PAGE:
The “help I’ve got kids and a busy job” fitness plan

Life has a tendency to get in the way!  I remember back to the luxurious days of having all the time in the world to workout and eat well.  Then this whole “adulting” thing kind of happened.

You have to work longer hours.  You have more responsibilities.  More financial commitments.  Relationships to upkeep.  And then there are kids to worry about too!  (I don’t personally have any kids yet, but I’m experienced enough to know how it is when you do!)

So, for many of us, long gone are the days of five or more gym sessions a week.  In fact, for a lot of us, getting to the gym at all might be out of the question.  This is why I thought I would write this post, and I call it the “help I’ve got kids and a busy job” fitness plan.


Ok, let me address this one first.  I’m assuming that worst case scenario, you can’t make it the gym at all anymore. That means that equipment-free workouts are our solution.  They can be done in just 30 minutes.  And you can do them at home or on your lunch break at work if you have space.  I’d aim to perform 3 to 4 of these short workouts per week.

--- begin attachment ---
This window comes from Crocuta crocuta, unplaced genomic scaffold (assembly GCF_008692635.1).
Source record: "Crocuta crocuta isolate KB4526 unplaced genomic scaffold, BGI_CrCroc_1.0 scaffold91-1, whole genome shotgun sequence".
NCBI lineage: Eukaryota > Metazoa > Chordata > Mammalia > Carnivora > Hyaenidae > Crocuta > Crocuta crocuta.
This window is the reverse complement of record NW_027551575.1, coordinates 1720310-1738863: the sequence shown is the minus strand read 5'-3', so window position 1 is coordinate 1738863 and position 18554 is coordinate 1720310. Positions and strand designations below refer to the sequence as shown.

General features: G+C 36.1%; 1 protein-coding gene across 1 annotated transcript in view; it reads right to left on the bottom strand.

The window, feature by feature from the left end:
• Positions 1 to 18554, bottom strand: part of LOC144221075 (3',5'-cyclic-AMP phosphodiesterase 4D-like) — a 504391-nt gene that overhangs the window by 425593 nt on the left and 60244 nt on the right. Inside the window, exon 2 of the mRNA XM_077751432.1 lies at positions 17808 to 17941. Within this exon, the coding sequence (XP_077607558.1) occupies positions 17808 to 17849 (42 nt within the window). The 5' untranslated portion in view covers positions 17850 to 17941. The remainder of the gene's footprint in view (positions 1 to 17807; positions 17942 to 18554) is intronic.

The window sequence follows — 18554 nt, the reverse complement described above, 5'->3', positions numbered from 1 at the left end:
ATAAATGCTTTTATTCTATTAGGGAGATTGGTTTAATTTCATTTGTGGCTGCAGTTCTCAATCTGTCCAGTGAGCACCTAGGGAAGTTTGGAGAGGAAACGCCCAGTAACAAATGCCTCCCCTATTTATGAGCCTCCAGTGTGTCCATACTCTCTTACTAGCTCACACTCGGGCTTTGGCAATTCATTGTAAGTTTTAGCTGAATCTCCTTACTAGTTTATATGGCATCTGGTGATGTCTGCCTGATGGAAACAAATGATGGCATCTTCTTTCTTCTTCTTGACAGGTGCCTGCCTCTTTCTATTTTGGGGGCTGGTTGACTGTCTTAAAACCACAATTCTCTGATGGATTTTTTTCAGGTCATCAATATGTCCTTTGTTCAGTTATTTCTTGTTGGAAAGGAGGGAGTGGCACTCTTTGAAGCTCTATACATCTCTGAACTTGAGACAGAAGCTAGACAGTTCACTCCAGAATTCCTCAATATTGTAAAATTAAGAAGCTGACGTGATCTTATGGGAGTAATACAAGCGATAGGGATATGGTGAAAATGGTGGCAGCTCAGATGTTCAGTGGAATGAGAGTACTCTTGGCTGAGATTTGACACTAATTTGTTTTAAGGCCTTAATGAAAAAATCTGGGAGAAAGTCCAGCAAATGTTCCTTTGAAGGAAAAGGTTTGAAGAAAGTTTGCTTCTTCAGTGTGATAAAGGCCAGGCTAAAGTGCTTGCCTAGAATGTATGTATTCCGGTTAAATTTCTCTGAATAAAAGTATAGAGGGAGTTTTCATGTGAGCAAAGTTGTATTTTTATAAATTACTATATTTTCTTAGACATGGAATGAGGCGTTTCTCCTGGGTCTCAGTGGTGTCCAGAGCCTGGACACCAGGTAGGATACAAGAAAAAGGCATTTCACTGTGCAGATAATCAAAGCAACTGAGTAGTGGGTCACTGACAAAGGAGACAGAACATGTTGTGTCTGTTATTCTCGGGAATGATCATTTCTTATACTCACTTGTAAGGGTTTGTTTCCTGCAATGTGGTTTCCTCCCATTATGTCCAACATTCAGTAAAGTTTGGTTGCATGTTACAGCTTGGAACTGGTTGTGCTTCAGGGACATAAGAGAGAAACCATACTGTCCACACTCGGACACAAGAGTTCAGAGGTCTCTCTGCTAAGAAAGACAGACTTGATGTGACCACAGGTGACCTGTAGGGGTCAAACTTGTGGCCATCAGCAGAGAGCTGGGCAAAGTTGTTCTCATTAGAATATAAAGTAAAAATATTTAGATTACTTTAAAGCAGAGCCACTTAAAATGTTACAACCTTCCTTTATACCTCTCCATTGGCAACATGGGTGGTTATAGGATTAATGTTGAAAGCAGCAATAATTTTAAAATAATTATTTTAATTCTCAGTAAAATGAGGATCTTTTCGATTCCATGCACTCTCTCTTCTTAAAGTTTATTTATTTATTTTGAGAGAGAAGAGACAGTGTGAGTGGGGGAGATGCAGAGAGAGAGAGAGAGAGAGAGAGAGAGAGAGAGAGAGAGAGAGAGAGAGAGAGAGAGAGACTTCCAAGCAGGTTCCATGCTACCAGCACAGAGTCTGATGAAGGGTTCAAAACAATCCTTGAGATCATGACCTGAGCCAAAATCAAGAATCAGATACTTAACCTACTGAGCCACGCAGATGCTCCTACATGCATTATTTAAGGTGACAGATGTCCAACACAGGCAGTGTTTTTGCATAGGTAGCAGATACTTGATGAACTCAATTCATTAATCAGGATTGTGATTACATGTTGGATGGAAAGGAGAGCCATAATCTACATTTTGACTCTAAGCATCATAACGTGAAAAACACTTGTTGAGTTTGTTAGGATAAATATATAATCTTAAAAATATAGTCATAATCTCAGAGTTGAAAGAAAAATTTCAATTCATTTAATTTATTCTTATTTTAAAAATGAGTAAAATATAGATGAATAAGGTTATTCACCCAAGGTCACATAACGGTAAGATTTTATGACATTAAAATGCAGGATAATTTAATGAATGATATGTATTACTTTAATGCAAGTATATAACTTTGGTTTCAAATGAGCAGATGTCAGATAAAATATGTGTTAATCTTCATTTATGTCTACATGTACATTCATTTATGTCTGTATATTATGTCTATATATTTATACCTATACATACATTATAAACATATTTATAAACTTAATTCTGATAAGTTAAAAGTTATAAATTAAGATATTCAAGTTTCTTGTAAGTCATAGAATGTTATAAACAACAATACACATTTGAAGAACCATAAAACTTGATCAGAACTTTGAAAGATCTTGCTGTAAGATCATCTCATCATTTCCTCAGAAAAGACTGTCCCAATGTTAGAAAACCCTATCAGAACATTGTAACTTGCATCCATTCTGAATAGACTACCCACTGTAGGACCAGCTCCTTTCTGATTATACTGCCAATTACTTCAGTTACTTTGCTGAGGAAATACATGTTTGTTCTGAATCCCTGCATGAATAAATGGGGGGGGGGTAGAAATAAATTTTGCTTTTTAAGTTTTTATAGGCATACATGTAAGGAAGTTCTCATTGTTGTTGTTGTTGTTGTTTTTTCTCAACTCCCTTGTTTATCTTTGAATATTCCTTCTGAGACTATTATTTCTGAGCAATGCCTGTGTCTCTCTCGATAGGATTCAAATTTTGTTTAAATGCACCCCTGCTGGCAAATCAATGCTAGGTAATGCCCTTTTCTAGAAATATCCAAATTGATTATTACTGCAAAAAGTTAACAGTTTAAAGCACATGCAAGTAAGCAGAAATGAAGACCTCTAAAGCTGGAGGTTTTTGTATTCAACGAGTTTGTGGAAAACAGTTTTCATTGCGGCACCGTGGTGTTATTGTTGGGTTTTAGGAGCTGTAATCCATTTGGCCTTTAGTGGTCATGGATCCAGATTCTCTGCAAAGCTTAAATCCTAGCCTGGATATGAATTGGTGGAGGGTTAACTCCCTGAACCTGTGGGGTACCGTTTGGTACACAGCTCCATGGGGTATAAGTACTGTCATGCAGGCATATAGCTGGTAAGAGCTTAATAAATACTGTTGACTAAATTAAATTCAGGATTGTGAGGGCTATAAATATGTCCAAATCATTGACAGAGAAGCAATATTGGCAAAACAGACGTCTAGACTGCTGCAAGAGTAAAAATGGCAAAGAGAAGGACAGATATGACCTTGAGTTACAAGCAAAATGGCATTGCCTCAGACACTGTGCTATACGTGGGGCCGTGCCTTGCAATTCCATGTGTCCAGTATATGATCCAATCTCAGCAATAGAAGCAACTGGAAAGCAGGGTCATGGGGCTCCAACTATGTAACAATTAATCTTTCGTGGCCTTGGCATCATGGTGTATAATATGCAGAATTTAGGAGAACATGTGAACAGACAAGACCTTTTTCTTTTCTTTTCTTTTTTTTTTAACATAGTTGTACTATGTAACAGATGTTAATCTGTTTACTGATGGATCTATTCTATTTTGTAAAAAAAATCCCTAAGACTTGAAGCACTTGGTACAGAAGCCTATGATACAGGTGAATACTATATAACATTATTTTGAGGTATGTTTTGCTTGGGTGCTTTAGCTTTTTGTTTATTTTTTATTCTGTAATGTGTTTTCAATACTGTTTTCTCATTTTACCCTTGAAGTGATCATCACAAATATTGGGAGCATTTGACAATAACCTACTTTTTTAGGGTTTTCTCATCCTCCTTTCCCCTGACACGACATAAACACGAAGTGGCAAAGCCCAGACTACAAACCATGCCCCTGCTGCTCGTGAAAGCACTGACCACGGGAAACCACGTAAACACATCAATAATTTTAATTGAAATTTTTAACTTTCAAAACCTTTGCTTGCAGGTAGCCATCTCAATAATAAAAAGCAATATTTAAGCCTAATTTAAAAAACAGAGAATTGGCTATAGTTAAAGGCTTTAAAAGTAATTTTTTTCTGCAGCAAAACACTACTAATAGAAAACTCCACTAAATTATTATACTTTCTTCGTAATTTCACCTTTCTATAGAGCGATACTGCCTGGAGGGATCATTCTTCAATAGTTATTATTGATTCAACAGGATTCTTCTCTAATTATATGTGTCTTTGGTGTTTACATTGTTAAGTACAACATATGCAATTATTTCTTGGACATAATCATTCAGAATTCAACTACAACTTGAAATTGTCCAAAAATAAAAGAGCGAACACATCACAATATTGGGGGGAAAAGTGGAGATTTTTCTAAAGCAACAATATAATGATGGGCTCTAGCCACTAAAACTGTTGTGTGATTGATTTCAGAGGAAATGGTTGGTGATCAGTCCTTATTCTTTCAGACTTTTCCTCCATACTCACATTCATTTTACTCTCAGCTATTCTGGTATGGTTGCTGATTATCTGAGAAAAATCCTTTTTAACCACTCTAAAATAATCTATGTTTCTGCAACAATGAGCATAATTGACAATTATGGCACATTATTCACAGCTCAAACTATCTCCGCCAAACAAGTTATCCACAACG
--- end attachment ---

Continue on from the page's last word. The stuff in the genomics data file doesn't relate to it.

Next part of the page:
Interval training (HIIT – high intensity interval training) would be one of my preferences here, since you are limited for time.  Plus interval workouts can be completed quickly.  The simplest method would be just to run.  Warm up with a 5 minute jog, followed by 15 seconds of sprinting / hard running, then 45 seconds of walking to recover.  Perform 10 – 20 sprints with walking in between, and finish up with another 5 minute jog after.  Done.  

Note that to prevent injury, especially if you aren’t used to sprinting, I’d suggest “bounding” into each sprint and building up the speed until you are running flat out.  Build up rather than taking off like a sprinter at the start line.

busy fitness

Otherwise, if you happen to have an exercise bike, you could do a similar type workout using that. Ride easy for 5 minutes, building up the speed and resistance.  Then crank the resistance up and ride as hard as you can for 20 seconds, followed by 40 seconds at an easy resistance.  Repeat 10 – 20 times, again followed by 5 minutes of easy riding to finish.

If you can skip (jump rope), you could also do that.  Same format: 5 minutes warm up, 10 – 20 intervals of skipping hard for 15 – 20 seconds then 40 – 45 seconds of easy skipping.  Then 5 minutes of easy skipping to finish.

Note: only skip if you are actually half decent at it.  Otherwise, if you are continuously “messing up” and have to keep stopping, it removes the benefit of the workout.

Circuit training

Similar to interval training, use bodyweight exercises to perform a quick hard circuit.  I have done a series of videos demonstrating different equipment-free exercises you could use.  The video series is called “No Gym, No Problem” and you can see them here: